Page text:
Feb 27, 2017

Life This Week 27/2/2017: Taking Stock.

Can you believe we're at the tail end of February already?  Not only that but summer will also be gone for another year as well.  Denyse's current theme for Life This Week is 'Taking Stock' so that's exactly what I thought I'd do with this post: take you briefly through the happenings of my life at the moment.  Mostly unexciting but there you have it.

I'm reading The Dry by Jane Harper.

'The Dry' won the Victorian Premier's Award for an unpublished manuscript in 2015.  Then Reece Witherspoon (who has an astute eye and feel for contemporary female writers at the moment namely her work with 'Wild' by Cheryl Strayed and 'Big Little Lies' by Liane Moriarty) optioned the novel as a film.

As an aside, I've started following Reese's Instagram account because she often posts about novels she's reading.  With her track record, I don't think I could ever go too far wrong with trying her suggestions.  Okay, that's it about Reese (whom I do not know personally so really shouldn't be this familiar when discussing her but Instagram being one big happy social network and all...), let's get back on topic.

'The Dry' is a murder mystery novel that I can only read from the safety of my bedroom.  With both bedside lamps turned on.  And after I've double checked on Preschooler SSG and that I've locked all the doors and windows.  It's not the best novel to be reading when you're the only person awake at night but that sense of aloneness in the still of night only adds to darkness brewing in Kiewarra, a tiny farming town that both shimmers under the relentless sun of an outback Australian summer but is also slowly dying as one farm after another runs into serious financial trouble precipitated by droughts.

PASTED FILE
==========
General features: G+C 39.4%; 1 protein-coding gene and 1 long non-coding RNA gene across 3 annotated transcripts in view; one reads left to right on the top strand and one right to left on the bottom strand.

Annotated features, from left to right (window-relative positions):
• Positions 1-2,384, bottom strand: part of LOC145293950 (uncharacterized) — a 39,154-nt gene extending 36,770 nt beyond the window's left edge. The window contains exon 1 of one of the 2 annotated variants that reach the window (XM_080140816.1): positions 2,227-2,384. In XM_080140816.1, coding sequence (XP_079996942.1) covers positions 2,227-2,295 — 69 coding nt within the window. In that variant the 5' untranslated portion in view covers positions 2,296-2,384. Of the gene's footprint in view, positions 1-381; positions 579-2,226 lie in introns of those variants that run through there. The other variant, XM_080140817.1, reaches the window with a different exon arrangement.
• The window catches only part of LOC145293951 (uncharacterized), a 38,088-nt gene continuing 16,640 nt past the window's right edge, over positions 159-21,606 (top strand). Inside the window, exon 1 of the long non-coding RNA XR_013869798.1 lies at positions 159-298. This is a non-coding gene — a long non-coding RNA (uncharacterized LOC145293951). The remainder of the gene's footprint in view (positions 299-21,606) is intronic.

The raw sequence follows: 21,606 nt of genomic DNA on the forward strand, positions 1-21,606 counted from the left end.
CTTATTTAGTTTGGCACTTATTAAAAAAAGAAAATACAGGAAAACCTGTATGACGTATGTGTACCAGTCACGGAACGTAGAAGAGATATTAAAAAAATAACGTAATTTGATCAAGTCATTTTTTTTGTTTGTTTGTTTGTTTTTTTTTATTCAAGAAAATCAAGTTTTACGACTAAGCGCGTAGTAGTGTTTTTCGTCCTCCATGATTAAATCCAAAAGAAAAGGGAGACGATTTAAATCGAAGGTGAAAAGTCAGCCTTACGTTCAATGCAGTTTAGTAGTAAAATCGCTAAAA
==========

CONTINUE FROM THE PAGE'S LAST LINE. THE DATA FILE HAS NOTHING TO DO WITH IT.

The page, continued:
Aaron Falk is a Kiewarra boy who 'made good' in Melbourne as a federal policeman.  His area of expertise is in the area of suspicious financial activity.  He's back home for a few days to attend the funeral of his childhood best friend Luke Hadley.  Luke was discovered in his own ute with his face blown off, his shot gun by his side.  There were no signs of struggle and his body was only found after a parcel delivery man stopped by the farm and discovered Luke's wife and son dead in pools of blood.  Strangely, baby Charlotte was found alive in her room, the only part of the usually welcoming and happy house not to see the violent brutality of the apparent murder suicide.

There are so many questions about so many people in this small country town.  Aaron gets drawn into an 'unofficial' investigation and decides to stay in Kiewarra just a bit longer.  Along the way, he reflects on his relationship with Luke.  Luke was always charismatic, persuasive and larger than life.  When the boys were 16, Luke persuaded Aaron to create an alibi for the both of them.  Luke obliged and then he discovered that their good friend and fellow teenager Ellie was found drowned in a creek.  Her apparent suicide note featured Aaron's name on it and the date of her death...

Jane Harper is an astute observer of those little interactions between people.  You as the reader could almost be at the country school or the pub where her characters are struggling to deal with the deaths on top of the growing menace that farms going under mean to a small rural town.  Harper writes of a different kind of rural Australia to what I usually come across in my reading and the fairy tale type notions I carry in my mind.  While there is an abundance of natural beauty and the goodness of the people of the country, there are also the very real fears and repercussions of the issues that touch urban Australia such as suicide, financial stress and the turmoil of adolescence.